Requiem for a Titan

It’s official!  The Kickstarter is now live, and the Fountain War Book project is a go!

The rumors are true.  I’ve been invited to write a military science fiction novel based on the computer game EVE Online.  I can’t tell you how excited I am about this.

EVE is a fully-realized virtual universe…  Nearly 8,000 unique star systems, swarming with asteroid belts, mining ships, research facilities, industrial complexes, pirates, and starships armed to the teeth.  Imagine sweeping stellar empires, backstabbing politics, enormous fleets of warships, and battles of massive proportion.

Someone recently referred to EVE as “the largest collaborative work of science fiction in existence.”  I’ve played the game, and I’ve seen what goes on there.  That statement is not an exaggeration.

Below is the first sample piece I wrote for the project.  If you like what you see, drop by our Kickstarter page.

It’s going to be amazing!




It was coming apart now.  All of it…  The plan…  The months of careful preparation…  The whole fucking thing…

Captain Darius Yaaah lowered his body into the pod, feeling the warmth of the semi-liquid amniotic gel enfold his limbs and torso. He gave a final encouraging nod to his bridge crew as the door of the armored capsule swung down to enclose him.

The interior of the pod was dark, but there was no need for lighting here. He wouldn’t be using his eyes to see.

With a series of muffled whines, the manipulator arms of the pod brought the slender interface cables into position, aligning platinum connector ends with matching jacks at the supraclavicular nerve bundle and five other key points in his cervical and thoracic spine.

Nano-fine connections mated, and the familiar ice water sensation rushed through Yaaah’s arms and legs as the mainframe’s neural interfaces synchronized with his central nervous system. The HUD projection unfolded itself in his brain, an ever-changing latticework of tactical symbols, tattletales, and sensor feeds, flickering and shifting in the blood-lit darkness behind his eyelids.  Targeting data, engineering data, weapons statuses, crew reports, available power levels, heat loading, and a thousand other details.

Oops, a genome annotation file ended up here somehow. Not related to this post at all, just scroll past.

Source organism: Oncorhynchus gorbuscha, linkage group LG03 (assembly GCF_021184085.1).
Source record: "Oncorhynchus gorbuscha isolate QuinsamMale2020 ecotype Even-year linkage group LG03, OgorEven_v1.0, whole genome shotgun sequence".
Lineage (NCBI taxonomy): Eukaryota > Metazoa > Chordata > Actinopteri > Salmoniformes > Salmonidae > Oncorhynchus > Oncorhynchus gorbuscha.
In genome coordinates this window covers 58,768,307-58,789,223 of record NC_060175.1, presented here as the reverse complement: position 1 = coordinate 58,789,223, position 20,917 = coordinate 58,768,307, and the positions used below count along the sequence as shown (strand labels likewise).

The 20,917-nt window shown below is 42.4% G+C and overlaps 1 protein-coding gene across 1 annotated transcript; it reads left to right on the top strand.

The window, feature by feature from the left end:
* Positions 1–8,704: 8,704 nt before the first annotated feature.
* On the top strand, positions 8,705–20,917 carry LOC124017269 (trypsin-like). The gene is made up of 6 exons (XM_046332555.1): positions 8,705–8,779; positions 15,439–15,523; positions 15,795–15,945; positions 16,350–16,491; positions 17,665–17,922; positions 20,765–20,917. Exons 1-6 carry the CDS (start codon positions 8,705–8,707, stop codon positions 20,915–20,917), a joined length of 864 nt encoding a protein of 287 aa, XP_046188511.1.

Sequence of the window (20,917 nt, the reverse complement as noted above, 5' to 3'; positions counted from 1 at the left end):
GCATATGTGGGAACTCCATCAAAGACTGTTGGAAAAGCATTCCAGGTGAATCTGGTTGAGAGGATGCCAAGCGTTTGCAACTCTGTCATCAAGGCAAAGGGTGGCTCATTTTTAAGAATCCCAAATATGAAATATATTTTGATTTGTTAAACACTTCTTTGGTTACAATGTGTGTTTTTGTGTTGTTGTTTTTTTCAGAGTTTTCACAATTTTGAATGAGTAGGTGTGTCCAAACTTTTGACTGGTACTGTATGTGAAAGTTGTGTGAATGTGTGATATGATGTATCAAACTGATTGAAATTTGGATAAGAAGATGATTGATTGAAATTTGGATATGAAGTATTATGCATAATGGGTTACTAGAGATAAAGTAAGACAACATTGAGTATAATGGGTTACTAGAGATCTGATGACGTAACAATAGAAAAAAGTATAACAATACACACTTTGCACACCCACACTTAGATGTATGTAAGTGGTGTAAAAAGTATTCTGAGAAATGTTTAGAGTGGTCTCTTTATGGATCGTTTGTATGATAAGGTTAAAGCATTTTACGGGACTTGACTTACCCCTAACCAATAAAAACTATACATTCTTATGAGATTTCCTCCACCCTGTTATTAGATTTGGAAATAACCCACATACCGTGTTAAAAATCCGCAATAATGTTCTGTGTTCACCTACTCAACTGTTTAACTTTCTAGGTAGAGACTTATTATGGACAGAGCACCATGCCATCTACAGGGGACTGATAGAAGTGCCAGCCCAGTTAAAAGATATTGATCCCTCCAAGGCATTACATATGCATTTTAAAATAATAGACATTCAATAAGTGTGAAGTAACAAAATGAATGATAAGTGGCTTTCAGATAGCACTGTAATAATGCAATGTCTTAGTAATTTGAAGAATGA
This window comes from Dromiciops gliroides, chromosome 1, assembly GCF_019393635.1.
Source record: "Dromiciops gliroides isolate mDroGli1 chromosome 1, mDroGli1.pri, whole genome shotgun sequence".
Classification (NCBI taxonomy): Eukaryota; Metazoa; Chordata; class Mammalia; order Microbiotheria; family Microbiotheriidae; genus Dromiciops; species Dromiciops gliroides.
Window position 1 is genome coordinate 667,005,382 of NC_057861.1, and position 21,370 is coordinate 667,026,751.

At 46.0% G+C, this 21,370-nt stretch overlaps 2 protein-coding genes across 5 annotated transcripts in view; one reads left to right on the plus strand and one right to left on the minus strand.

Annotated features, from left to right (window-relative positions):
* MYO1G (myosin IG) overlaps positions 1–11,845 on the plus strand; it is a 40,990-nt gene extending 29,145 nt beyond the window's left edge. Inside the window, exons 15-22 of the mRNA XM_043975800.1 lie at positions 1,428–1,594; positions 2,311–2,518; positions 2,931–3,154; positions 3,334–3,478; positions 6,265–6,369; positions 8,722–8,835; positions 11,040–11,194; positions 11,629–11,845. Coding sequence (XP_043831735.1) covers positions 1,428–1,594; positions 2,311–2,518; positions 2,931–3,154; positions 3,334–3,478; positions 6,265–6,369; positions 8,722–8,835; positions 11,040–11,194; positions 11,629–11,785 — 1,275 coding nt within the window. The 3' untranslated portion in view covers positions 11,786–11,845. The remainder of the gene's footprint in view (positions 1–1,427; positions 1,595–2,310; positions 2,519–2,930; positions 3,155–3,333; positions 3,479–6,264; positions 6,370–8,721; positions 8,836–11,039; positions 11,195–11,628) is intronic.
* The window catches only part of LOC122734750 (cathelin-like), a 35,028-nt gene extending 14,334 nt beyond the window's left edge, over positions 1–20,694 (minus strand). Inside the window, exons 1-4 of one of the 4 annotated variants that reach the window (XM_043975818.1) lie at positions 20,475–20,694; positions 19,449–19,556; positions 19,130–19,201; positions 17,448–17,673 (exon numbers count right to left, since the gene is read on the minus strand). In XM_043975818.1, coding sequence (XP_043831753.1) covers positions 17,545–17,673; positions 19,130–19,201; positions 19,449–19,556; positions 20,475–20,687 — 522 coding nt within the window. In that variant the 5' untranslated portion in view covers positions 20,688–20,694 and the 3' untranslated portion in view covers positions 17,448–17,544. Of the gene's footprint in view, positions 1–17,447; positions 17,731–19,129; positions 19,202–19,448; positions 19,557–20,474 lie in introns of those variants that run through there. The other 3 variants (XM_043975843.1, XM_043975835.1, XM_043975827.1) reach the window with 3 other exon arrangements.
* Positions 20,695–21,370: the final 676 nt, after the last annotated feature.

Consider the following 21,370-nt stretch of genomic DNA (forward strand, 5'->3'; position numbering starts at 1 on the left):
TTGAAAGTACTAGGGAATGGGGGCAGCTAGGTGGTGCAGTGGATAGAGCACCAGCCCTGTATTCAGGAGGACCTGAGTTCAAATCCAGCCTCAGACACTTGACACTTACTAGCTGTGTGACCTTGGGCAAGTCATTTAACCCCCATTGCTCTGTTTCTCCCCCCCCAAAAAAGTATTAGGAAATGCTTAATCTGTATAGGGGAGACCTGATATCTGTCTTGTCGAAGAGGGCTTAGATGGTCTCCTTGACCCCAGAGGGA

This was usually the part he liked best—feeling two and a half million metric tons of Caldari Leviathan come alive—the enormous warship merging with his mind and his nerve endings—ready to jump the void between stars, or blaze into battle at the merest twitch of his whim.

That long-held pleasure was absent today. Soured by the knowledge that the whole situation was about to go to hell.

When it came (when the shit started to fly), even the massive armor and weaponry of his ship would not be enough to save him.

On the HUD, he could see last-second maneuvers as the fleet prepared for transition to hyperspace. Over fifty capital ships and supercaps, jockeying for position within the formation before jumping out of this star system to the midpoint cyno.

This was supposed to be a combat Op. The Imperium’s fleet sallying forth to rain havoc and destruction in some stellar system owned by the TEST Alliance.

But Yaaah knew that the mission brief was a sham. This entire fleet operation was a giant fucking trap, designed to lure a single ship to an ambush in the deep and trackless gulf of interstellar space.

The target was Yaaah himself. His ship too, but mostly Yaaah.

When the fleet came out of jump at the midpoint, every vessel in the formation would turn on him. More than fifty Dreadnoughts, Titans, Carriers, and Super-Carriers—all coming after his single Titan.  Incalculable destructive power, focused on removing Yaaah and his ship from existence.

They knew.  He had no idea how they’d found out, but after all of his caution and subterfuge, they had finally penetrated his cover.  The bastards knew

The Imperium’s intelligence branch had identified him for what he was: an infiltrator and a spy for Pandemic Legion.

Now it was time for the Imperium to plug their security leak. Eliminate the traitor in their midsts.

Yaaah had played the game well, but it was nearly over. He had, at best, a few moves left to make.

On the HUD he called up a window showing the bridge of his ship. His crew was practically vibrating with pre-combat jitters.  Their faces wearing that strangely tense half-smile that signals the human body’s internal preparation for anticipated danger.  Limbic systems ramping up for the coming fight with heady cocktails of dopamine, cortisol, and adrenalin.

His crew was expecting a battle, and they were going to get one. Just not the kind of battle they had in mind…

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One Response to Requiem for a Titan

  1. Angel T Hunter says:

    when can we read the rest of it?

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